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Matthew Whaley's Story

Play Ball! ADA Protects the Rights of Kansan to play baseball.


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Matthew Whaley was a 7-year-old Kansas boy with Cerebral Palsy who wanted what many kids his age wanted, to play little league baseball. Matthew had some mobility challenges, but he requested no rule changes or accommodations. He just wanted to play ball. Unfortunately, the Scott City Recreation Commission refused to allow Matthew to play because of his disability. His mother, Jennifer, knew that it wasn’t right to exclude Matthew simply because of his disability. She contacted the Disability Rights Center of Kansas (DRC) for information about Matthew’s rights under the law.

The DRC’s legal team met with Jennifer and Matthew, recognized that excluding him from a youth recreation activity was a violation of Matthew’s civil rights under the Americans with Disabilities Act of 1990 (ADA), and agreed to represent him in court. Under the ADA, all public programs or services, even recreational sports, must be accessible to and usable by people with disabilities.

After hearing the evidence, U.S. District Court Judge J. Thomas Marten looked at Matthew in the courtroom and said, “Matthew, you’re going to play baseball this summer.” Judge Marten imposed a preliminary injunction ordering the commission to allow Matthew to join the team and play ball. “Little league baseball is not just about fielding skills, hitting skills and winning. It’s about character and teamwork and toughness,” Judge Marten told Matthew. Matthew was allowed to play little league. Later, he would also coach pitch baseball along with his older brother Travis.

The ruling is a positive precedent for all Kansans with disabilities. It helped re-enforce the rights of all people with disabilities under the ADA and ensure full integration into all of society, including public programs and services, such as recreational opportunities. As news of the decision began to be heard far and wide, Matthew’s notoriety as a pioneer for the rights of people with disabilities grew. He received an autographed baseball from George Brett, a former Kansas City Royal and member of the Baseball Hall of Fame. Kansas Governor Kathleen Sebelius contacted Brett and asked if he would sign the ball in recognition of Matthew’s courage to stand up and fight for his rights.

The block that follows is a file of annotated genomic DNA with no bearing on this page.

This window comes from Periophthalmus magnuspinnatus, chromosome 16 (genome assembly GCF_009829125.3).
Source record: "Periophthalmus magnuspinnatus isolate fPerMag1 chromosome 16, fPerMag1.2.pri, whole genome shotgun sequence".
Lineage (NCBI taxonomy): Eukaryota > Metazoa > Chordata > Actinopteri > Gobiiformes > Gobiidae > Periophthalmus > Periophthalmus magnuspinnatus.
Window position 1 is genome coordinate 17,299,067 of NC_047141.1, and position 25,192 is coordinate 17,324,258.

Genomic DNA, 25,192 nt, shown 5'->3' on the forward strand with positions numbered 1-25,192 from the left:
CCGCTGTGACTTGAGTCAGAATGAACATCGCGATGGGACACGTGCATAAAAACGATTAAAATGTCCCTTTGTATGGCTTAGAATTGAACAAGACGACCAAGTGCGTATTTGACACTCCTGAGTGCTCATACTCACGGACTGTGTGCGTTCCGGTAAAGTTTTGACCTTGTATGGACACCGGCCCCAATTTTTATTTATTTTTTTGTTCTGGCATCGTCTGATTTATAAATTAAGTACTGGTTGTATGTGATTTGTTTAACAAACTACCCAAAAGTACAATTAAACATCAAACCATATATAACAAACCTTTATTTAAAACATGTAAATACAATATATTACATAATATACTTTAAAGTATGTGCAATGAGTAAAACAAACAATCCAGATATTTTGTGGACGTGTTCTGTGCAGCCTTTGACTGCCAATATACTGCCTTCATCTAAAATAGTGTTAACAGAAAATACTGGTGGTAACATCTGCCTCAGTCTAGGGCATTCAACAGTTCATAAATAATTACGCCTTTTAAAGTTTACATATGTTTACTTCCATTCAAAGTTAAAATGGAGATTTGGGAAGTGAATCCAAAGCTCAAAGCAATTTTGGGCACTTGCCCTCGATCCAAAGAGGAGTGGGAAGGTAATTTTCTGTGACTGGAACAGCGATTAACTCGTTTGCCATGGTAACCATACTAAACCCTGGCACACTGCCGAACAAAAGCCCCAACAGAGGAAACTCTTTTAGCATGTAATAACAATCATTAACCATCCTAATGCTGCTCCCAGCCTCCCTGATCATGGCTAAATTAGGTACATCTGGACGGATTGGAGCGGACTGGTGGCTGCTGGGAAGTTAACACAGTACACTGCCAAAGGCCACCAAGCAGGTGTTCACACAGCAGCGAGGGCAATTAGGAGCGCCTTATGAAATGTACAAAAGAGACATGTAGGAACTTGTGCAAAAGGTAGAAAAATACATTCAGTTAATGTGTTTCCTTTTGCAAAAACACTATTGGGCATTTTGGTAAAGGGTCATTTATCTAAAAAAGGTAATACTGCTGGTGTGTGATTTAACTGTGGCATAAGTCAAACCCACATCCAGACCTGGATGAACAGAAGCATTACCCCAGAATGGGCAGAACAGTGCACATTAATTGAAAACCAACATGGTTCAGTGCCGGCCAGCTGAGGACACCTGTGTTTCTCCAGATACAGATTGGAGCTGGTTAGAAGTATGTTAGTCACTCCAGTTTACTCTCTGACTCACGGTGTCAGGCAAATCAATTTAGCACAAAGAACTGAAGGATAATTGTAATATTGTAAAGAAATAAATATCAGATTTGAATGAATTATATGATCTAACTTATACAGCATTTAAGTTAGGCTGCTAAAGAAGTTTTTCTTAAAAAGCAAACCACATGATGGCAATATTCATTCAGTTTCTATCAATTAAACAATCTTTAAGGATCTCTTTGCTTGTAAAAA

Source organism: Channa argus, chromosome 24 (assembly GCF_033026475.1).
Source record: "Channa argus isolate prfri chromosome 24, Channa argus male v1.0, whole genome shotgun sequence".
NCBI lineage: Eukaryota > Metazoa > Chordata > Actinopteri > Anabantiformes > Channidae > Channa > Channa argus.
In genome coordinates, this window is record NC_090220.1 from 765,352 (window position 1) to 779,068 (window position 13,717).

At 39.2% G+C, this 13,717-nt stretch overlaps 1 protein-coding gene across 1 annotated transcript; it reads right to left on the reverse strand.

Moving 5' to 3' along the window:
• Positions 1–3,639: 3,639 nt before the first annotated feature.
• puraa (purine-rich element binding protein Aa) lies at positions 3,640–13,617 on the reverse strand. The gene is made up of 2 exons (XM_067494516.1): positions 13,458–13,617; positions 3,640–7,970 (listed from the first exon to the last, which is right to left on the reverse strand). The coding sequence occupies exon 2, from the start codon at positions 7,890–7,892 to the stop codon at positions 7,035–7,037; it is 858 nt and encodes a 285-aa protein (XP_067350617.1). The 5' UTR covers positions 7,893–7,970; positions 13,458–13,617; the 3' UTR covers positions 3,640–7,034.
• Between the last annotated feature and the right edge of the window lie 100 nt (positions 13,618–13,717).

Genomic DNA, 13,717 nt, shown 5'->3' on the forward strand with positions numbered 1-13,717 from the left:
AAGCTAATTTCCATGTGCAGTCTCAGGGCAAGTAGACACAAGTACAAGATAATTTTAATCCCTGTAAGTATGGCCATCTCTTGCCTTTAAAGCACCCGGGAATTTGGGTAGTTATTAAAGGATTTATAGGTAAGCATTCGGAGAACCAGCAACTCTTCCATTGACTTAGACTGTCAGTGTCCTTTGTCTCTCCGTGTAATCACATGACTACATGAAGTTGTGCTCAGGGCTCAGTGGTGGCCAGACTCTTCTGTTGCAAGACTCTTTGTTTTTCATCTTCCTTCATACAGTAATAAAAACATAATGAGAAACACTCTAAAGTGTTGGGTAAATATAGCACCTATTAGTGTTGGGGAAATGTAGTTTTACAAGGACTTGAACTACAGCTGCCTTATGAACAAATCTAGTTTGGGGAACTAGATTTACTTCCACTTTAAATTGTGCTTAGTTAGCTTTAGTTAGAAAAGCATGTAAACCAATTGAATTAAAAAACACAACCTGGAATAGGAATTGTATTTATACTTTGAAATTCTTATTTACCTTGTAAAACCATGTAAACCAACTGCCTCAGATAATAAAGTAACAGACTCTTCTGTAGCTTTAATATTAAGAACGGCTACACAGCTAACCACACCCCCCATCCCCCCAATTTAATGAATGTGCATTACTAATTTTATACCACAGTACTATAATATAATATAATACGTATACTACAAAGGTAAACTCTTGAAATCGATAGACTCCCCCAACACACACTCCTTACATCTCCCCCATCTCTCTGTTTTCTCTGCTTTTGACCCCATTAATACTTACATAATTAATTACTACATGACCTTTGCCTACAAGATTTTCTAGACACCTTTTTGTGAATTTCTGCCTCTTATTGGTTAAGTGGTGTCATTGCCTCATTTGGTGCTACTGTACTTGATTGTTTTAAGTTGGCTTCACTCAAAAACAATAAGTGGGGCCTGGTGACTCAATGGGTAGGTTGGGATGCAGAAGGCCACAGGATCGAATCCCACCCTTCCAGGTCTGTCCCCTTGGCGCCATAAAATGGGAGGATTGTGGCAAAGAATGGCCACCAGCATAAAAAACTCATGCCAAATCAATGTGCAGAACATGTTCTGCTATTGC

The next summer, Matthew was honored in Washington D.C. at a celebration of the 15th anniversary of the Americans with Disabilities Act (ADA). Matthew and Jennifer provided testimony to a Congressional briefing which was co-sponsored by the Congressional Disability Caucus and the Consortium of Citizens with Disabilities. Matthew’s story was so compelling that it was picked up by the national media and was even featured as a case example of what is good about the ADA on NPR’s Morning Edition.

“It meant a lot to have that honor because it is more than just a small issue with Matthew. We hope that our case will give other parents the courage to see that it is OK to stand up for their rights and their children’s rights,” Jennifer said.

In addition to addressing the Congressional briefing and telling their story to a national audience, Matthew and Jennifer met with members of the Kansas Congressional Delegation to educate them on the importance of the ADA.

“I was delighted to meet Matthew in Washington,” said Senator Pat Roberts. “He’s a courageous young man. His story is proof positive of the need for the Americans with Disability Act (ADA). Persons with disabilities should not be discriminated against in the workforce, in the academic world, or even on the baseball field. Matthew’s persistence to play gives other youth the opportunity to overcome any hesitation, and step up to the plate.”

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